A: At this stage it would not be appropriate to conclude categorically that coffee protects against type 2 diabetes, however, epidemiological research to date strongly suggests a protective effect.
Q: How does coffee protect against diabetes?
A: The exact cause and effect has yet to be identified. There are several hypotheses and research into the possible mechanism of protection is ongoing at several research centres.
Q: Does all coffee have the same effect?
A: Both caffeinated and decaffeinated coffee have been shown to be protective against the onset of type 2 diabetes, or to have a beneficial effect on those suffering from the illness. Decaffeinated coffee was associated with a more modest reduction in risk than was caffeinated coffee.
Q: How much coffee would a person need to drink to see a benefit?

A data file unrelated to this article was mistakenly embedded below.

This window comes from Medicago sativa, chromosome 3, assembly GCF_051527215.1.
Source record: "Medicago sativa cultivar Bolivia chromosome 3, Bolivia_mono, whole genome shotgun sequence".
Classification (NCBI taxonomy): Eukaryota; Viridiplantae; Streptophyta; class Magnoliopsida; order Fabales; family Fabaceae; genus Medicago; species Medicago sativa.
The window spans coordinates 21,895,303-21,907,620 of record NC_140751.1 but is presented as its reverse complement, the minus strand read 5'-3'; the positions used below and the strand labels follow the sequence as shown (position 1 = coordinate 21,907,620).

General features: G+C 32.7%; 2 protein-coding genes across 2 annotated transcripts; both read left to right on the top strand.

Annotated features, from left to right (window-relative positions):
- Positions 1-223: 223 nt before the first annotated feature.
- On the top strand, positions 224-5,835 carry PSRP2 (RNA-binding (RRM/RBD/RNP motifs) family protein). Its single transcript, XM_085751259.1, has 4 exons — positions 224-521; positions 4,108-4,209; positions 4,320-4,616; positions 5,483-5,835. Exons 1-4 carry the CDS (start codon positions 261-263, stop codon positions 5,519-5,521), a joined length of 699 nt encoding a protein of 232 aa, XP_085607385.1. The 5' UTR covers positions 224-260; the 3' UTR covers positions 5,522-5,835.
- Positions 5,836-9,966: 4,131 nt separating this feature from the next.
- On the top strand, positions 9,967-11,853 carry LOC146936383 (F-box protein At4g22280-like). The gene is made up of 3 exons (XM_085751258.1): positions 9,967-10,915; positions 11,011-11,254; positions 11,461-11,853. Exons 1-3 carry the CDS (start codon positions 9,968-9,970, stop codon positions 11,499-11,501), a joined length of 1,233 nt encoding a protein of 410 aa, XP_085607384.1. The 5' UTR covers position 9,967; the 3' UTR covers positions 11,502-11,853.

A: Most research papers that have been published on this subject suggest an effect at around three to four cups of coffee per day. The effect is inversely proportional to the number of cups of coffee consumed.
Q: In relation to ‘Type 1’ diabetes, I have heard that a modest amount of caffeine increases awareness of the onset of a hypoglycaemic event. How much is a ‘modest amount’?
A: The research that you refer to recorded a modest amount as being 200mg caffeine that is equivalent to two or three cups of coffee.
Q: Is the same true of caffeine in other forms e.g. tea and cola drinks?
A: The studies that we have access to have looked at caffeine in coffee and also in tablet form, where the effects appear to be similar. We do not have any studies looking at caffeine in tea or cola drinks.
Also see: Top 5 Best Natural Dopamine boosters